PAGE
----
Environmental Factors

Three pictures in one photo include a prescribe fire, a piping plover, and river bank material.
Restoring habitat, protecting threatened species (piping plover), and bank line monitoring are some of the activities of the park's Science and Resource Management Division.

NPS Photo.


The Missouri and Niobrara rivers are ever flowing and they are in a perpetual shifting, dynamic state. A multiplicity of factors affect the river the surrounding environment. These agents of change include:

  • Changing water levels due to releases from the dams and moving sand drive these changes
  • The land that adjoins the rivers is also dynamic
  • Weather and climate change, geologic processes, and human-caused factors such as air and water pollution

The park provides a "living laboratory" that helps us better understand how these environmental factors have shaped park landscapes and ecosystems. Park staff are monitoring changes in environmental factors to alert managers to threats to the resources, it is hoped, in time to prevent long-term damage.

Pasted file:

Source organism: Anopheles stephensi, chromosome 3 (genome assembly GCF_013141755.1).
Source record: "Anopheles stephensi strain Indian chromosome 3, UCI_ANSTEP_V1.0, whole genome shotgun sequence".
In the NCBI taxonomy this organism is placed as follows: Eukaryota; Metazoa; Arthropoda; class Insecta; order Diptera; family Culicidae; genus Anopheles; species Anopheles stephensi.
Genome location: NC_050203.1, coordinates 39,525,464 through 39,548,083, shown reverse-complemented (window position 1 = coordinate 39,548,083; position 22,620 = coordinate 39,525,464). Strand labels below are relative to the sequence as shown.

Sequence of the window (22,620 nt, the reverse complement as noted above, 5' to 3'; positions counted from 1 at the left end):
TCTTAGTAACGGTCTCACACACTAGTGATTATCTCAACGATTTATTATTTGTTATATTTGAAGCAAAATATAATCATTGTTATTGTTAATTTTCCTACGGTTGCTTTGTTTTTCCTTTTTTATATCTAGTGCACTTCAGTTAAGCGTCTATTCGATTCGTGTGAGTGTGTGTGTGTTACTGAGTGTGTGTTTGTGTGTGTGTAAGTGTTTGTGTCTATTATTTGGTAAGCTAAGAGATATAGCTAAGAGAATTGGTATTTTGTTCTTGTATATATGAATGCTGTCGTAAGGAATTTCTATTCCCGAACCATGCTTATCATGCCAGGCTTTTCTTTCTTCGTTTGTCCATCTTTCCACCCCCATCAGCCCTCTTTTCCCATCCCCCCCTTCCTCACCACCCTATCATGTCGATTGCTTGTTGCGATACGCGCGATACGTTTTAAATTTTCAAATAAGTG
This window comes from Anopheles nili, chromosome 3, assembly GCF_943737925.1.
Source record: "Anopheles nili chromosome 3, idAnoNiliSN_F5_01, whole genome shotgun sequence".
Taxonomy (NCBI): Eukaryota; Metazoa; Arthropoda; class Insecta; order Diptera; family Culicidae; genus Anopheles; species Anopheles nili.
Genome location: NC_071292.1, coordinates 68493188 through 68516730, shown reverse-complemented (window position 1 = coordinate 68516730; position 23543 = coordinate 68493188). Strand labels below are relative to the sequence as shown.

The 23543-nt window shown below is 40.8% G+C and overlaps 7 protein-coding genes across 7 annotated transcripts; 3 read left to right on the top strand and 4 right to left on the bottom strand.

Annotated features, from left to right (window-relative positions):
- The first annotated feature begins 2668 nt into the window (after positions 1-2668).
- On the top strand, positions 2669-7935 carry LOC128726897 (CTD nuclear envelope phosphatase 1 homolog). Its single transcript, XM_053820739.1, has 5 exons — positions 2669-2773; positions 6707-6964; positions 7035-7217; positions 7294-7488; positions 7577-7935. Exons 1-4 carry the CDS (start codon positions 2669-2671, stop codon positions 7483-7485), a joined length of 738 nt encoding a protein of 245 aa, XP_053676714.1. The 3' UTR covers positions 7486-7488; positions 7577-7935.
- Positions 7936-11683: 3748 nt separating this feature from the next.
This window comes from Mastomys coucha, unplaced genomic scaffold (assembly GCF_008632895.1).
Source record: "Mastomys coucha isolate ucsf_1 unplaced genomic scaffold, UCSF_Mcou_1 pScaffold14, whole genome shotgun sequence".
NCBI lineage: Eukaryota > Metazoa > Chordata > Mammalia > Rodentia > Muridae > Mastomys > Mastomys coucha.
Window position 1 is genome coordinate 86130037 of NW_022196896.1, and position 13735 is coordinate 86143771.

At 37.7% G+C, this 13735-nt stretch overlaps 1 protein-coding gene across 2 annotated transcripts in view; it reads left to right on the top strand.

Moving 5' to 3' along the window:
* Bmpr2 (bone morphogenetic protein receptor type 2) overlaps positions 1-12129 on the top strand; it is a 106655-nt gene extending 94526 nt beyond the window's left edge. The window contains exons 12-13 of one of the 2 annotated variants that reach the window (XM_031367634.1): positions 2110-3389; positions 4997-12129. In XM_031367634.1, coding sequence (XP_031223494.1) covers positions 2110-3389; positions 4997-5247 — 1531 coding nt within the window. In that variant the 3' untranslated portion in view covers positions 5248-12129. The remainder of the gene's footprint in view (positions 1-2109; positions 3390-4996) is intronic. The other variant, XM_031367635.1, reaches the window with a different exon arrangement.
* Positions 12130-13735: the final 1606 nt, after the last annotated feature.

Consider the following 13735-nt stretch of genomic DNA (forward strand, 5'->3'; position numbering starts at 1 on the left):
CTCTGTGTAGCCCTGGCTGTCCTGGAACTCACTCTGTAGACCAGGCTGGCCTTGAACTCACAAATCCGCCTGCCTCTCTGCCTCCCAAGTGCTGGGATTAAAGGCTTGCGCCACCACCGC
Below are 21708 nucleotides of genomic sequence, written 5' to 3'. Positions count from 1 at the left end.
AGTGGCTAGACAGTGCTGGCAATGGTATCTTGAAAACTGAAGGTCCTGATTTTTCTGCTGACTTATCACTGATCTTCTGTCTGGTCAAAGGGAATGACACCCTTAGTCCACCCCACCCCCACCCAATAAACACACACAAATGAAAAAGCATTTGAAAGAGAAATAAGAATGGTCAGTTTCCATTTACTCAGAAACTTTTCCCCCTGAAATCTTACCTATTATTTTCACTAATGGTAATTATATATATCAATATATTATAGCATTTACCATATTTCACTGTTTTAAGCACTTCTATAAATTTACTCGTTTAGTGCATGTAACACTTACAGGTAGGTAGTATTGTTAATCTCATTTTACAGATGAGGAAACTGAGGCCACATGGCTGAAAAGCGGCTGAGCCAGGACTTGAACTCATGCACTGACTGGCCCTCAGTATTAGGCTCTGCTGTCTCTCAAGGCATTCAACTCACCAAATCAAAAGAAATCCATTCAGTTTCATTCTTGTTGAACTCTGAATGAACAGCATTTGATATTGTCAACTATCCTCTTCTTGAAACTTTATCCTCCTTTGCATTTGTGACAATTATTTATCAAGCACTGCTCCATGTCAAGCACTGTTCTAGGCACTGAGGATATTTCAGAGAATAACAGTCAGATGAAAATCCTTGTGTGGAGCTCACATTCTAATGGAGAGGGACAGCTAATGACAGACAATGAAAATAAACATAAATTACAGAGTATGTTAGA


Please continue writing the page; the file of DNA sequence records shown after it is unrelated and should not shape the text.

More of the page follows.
Missouri River Recovery Program
Some of the development activities along the Missouri River, such as dams and levees, have come at the expense of the river's native fish and wildlife. Recently, a consortium of agencies and organizations, led by the US Army Corps of Engineers and the U.S. Fish and Wildlife Service, have initiated a program to restore some of the river ecosystem's natural form and function. These activities will continue for decades.

Activities to restore some of the Missouri River ecosystem's natural form and function are under way and will continue for decades. Although the river will never be brought back to the wild, untamed form encountered by Lewis and Clark, its ecosystem can be revitalized for the benefit of all the basin's inhabitants.

More information:

Last updated: July 16, 2019

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